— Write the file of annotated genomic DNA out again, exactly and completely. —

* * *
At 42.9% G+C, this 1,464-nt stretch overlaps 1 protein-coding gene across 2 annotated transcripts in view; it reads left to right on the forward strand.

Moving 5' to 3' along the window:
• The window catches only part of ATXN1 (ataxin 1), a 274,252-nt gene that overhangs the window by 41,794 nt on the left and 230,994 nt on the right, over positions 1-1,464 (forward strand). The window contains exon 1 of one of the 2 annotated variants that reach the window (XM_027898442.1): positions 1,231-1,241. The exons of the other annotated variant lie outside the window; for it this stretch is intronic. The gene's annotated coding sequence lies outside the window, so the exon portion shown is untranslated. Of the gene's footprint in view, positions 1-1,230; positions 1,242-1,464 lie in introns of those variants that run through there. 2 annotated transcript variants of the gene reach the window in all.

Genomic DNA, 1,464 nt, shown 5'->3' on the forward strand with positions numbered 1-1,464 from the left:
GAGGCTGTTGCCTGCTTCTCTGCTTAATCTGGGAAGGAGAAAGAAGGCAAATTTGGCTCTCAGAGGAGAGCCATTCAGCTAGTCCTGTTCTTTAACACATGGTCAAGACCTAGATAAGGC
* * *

At 42.9% G+C, this 1,464-nt stretch overlaps 1 protein-coding gene across 2 annotated transcripts in view; it reads left to right on the forward strand.

Moving 5' to 3' along the window:
• The window catches only part of ATXN1 (ataxin 1), a 274,252-nt gene that overhangs the window by 41,794 nt on the left and 230,994 nt on the right, over positions 1-1,464 (forward strand). The window contains exon 1 of one of the 2 annotated variants that reach the window (XM_027898442.1): positions 1,231-1,241. The exons of the other annotated variant lie outside the window; for it this stretch is intronic. The gene's annotated coding sequence lies outside the window, so the exon portion shown is untranslated. Of the gene's footprint in view, positions 1-1,230; positions 1,242-1,464 lie in introns of those variants that run through there. 2 annotated transcript variants of the gene reach the window in all.

Genomic DNA, 1,464 nt, shown 5'->3' on the forward strand with positions numbered 1-1,464 from the left:
GAGGCTGTTGCCTGCTTCTCTGCTTAATCTGGGAAGGAGAAAGAAGGCAAATTTGGCTCTCAGAGGAGAGCCATTCAGCTAGTCCTGTTCTTTAACACATGGTCAAGACCTAGATAAGGC